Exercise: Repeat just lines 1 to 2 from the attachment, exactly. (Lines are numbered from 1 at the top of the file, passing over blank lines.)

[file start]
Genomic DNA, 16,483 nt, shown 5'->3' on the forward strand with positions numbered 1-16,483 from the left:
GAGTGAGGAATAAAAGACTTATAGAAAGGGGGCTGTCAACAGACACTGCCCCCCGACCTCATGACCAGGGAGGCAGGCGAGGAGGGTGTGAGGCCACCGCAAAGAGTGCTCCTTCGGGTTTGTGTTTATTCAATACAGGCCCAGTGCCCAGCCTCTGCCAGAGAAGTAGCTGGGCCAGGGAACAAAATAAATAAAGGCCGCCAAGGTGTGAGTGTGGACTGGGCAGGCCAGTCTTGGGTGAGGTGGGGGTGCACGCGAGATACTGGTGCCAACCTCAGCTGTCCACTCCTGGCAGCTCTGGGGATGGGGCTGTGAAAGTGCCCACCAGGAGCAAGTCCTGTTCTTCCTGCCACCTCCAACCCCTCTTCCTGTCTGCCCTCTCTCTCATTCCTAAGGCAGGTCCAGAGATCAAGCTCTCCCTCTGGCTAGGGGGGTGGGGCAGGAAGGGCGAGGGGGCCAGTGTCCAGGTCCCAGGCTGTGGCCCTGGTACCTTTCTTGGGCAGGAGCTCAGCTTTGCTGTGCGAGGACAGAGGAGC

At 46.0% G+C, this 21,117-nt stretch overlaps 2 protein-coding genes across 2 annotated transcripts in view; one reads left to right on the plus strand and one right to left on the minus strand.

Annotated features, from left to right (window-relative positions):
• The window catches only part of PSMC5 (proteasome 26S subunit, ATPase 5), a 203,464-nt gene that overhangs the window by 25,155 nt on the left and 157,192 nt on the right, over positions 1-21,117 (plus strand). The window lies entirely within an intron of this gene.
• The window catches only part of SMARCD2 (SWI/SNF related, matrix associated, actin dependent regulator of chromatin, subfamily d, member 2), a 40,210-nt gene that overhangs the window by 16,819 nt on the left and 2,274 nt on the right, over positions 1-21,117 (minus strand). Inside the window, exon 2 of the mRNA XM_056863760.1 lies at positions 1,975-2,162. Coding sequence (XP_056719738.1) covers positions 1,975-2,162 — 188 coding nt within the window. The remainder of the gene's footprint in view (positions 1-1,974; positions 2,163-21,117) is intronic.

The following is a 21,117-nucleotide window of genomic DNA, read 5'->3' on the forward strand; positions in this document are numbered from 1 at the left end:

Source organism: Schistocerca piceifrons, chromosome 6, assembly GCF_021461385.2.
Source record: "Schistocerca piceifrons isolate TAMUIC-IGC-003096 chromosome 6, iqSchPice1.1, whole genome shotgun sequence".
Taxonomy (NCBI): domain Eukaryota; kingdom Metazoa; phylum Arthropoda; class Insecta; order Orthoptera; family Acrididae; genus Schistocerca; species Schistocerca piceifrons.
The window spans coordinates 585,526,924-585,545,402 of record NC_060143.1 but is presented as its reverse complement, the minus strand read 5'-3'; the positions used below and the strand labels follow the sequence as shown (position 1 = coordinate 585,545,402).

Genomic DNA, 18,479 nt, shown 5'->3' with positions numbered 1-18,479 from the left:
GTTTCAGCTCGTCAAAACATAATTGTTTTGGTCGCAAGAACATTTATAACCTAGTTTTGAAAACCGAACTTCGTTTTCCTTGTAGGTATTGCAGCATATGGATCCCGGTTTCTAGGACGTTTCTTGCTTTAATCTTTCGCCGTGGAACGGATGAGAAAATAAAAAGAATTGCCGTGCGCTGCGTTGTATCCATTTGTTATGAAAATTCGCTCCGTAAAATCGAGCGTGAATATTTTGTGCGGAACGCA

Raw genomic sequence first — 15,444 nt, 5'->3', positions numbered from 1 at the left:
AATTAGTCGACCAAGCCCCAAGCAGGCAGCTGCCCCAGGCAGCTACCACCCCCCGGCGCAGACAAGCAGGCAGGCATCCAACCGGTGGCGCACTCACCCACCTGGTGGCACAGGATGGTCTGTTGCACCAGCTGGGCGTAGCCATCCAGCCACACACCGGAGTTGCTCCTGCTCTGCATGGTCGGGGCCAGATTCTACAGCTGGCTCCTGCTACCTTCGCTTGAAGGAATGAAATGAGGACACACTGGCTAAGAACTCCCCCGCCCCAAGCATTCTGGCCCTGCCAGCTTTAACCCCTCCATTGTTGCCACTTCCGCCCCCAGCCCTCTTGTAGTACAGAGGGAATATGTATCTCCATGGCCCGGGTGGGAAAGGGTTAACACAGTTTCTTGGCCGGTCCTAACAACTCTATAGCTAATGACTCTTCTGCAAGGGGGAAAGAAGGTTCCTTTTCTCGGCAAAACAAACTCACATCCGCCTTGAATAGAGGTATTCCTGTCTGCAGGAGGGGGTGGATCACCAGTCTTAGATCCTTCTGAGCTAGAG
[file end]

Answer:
Genomic DNA, 16,483 nt, shown 5'->3' on the forward strand with positions numbered 1-16,483 from the left:
GAGTGAGGAATAAAAGACTTATAGAAAGGGGGCTGTCAACAGACACTGCCCCCCGACCTCATGACCAGGGAGGCAGGCGAGGAGGGTGTGAGGCCACCGCAAAGAGTGCTCCTTCGGGTTTGTGTTTATTCAATACAGGCCCAGTGCCCAGCCTCTGCCAGAGAAGTAGCTGGGCCAGGGAACAAAATAAATAAAGGCCGCCAAGGTGTGAGTGTGGACTGGGCAGGCCAGTCTTGGGTGAGGTGGGGGTGCACGCGAGATACTGGTGCCAACCTCAGCTGTCCACTCCTGGCAGCTCTGGGGATGGGGCTGTGAAAGTGCCCACCAGGAGCAAGTCCTGTTCTTCCTGCCACCTCCAACCCCTCTTCCTGTCTGCCCTCTCTCTCATTCCTAAGGCAGGTCCAGAGATCAAGCTCTCCCTCTGGCTAGGGGGGTGGGGCAGGAAGGGCGAGGGGGCCAGTGTCCAGGTCCCAGGCTGTGGCCCTGGTACCTTTCTTGGGCAGGAGCTCAGCTTTGCTGTGCGAGGACAGAGGAGC